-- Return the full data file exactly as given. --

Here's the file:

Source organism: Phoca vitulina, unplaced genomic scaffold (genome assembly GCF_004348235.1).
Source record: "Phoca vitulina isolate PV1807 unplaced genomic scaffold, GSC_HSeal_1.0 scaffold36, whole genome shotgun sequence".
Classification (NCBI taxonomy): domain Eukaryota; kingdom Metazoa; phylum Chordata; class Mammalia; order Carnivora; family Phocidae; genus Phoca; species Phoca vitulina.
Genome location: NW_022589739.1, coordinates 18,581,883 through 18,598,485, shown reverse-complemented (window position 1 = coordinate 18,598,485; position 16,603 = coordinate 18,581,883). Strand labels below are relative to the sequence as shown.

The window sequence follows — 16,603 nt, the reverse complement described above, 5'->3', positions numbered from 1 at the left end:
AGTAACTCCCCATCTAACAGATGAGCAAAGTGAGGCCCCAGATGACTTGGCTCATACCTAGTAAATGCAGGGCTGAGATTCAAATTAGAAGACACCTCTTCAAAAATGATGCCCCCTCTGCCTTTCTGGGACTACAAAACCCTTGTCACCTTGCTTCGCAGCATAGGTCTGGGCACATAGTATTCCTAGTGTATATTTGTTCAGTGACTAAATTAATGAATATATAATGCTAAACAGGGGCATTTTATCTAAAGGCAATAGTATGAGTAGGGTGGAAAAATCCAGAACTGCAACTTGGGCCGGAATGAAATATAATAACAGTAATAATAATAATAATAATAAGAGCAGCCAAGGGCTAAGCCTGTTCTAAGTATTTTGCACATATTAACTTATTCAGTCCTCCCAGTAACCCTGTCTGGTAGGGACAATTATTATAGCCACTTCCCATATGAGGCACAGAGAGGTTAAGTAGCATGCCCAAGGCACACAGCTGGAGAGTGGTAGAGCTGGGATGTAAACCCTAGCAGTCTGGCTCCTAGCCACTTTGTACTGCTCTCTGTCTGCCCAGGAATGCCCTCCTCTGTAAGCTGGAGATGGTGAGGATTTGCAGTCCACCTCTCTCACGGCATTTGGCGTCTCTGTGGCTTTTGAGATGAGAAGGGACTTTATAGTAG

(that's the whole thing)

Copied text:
Source organism: Phoca vitulina, unplaced genomic scaffold (genome assembly GCF_004348235.1).
Source record: "Phoca vitulina isolate PV1807 unplaced genomic scaffold, GSC_HSeal_1.0 scaffold36, whole genome shotgun sequence".
Classification (NCBI taxonomy): domain Eukaryota; kingdom Metazoa; phylum Chordata; class Mammalia; order Carnivora; family Phocidae; genus Phoca; species Phoca vitulina.
Genome location: NW_022589739.1, coordinates 18,581,883 through 18,598,485, shown reverse-complemented (window position 1 = coordinate 18,598,485; position 16,603 = coordinate 18,581,883). Strand labels below are relative to the sequence as shown.

The window sequence follows — 16,603 nt, the reverse complement described above, 5'->3', positions numbered from 1 at the left end:
AGTAACTCCCCATCTAACAGATGAGCAAAGTGAGGCCCCAGATGACTTGGCTCATACCTAGTAAATGCAGGGCTGAGATTCAAATTAGAAGACACCTCTTCAAAAATGATGCCCCCTCTGCCTTTCTGGGACTACAAAACCCTTGTCACCTTGCTTCGCAGCATAGGTCTGGGCACATAGTATTCCTAGTGTATATTTGTTCAGTGACTAAATTAATGAATATATAATGCTAAACAGGGGCATTTTATCTAAAGGCAATAGTATGAGTAGGGTGGAAAAATCCAGAACTGCAACTTGGGCCGGAATGAAATATAATAACAGTAATAATAATAATAATAATAAGAGCAGCCAAGGGCTAAGCCTGTTCTAAGTATTTTGCACATATTAACTTATTCAGTCCTCCCAGTAACCCTGTCTGGTAGGGACAATTATTATAGCCACTTCCCATATGAGGCACAGAGAGGTTAAGTAGCATGCCCAAGGCACACAGCTGGAGAGTGGTAGAGCTGGGATGTAAACCCTAGCAGTCTGGCTCCTAGCCACTTTGTACTGCTCTCTGTCTGCCCAGGAATGCCCTCCTCTGTAAGCTGGAGATGGTGAGGATTTGCAGTCCACCTCTCTCACGGCATTTGGCGTCTCTGTGGCTTTTGAGATGAGAAGGGACTTTATAGTAG